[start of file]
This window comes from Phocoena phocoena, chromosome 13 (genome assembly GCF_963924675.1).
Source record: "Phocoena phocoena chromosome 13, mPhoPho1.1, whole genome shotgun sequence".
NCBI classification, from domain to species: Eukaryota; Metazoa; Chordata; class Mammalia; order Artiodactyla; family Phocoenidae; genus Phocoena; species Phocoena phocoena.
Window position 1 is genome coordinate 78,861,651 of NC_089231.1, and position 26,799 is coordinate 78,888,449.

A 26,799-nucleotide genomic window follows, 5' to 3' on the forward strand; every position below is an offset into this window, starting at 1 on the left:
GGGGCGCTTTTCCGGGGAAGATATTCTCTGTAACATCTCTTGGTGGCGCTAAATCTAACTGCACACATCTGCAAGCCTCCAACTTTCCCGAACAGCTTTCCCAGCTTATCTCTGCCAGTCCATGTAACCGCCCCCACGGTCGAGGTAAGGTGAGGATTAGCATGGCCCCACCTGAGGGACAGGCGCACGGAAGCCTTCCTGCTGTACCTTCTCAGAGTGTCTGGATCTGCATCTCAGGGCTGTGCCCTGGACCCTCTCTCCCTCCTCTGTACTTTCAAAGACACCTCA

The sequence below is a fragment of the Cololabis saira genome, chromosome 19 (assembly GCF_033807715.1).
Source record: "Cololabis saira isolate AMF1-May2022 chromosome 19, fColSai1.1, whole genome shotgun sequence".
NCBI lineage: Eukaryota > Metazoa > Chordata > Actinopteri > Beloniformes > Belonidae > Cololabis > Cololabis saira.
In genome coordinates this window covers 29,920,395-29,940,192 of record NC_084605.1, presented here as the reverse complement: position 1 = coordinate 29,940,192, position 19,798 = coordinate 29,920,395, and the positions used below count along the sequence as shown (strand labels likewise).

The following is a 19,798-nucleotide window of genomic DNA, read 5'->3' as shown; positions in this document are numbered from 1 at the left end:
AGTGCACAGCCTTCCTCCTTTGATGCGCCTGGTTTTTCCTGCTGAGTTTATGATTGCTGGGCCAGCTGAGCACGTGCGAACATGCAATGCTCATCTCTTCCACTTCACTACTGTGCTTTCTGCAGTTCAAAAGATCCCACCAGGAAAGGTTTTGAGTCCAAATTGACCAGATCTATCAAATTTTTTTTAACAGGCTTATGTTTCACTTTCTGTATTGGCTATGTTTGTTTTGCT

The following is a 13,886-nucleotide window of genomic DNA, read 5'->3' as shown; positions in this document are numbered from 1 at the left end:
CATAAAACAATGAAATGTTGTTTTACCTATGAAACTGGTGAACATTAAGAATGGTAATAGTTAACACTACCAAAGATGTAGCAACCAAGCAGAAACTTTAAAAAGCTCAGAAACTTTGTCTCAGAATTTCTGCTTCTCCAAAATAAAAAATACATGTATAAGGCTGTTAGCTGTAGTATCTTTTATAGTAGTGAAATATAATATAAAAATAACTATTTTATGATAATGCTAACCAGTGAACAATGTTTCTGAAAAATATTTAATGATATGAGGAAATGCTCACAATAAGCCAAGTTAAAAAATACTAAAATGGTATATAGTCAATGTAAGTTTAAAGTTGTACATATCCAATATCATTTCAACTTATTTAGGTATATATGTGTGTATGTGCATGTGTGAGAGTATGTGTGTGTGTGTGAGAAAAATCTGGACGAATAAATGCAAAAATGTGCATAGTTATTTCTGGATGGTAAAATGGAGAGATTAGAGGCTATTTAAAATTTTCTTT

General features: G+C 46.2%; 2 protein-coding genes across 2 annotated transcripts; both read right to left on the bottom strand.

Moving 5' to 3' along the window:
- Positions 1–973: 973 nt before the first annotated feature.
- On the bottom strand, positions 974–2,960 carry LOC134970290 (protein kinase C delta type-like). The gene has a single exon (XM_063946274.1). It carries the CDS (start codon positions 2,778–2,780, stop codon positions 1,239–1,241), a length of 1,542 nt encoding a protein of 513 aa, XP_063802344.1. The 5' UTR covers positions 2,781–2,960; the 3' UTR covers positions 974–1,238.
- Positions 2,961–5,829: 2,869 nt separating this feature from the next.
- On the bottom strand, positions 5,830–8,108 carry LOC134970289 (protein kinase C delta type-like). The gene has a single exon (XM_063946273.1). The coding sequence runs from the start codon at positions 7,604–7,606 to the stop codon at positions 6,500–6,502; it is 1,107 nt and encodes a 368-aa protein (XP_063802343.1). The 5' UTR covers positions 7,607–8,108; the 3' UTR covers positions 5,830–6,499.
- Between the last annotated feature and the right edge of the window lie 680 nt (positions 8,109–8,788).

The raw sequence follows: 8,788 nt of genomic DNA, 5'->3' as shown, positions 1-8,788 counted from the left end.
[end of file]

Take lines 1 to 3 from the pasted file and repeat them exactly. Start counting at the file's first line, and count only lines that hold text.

This window comes from Phocoena phocoena, chromosome 13 (genome assembly GCF_963924675.1).
Source record: "Phocoena phocoena chromosome 13, mPhoPho1.1, whole genome shotgun sequence".
NCBI classification, from domain to species: Eukaryota; Metazoa; Chordata; class Mammalia; order Artiodactyla; family Phocoenidae; genus Phocoena; species Phocoena phocoena.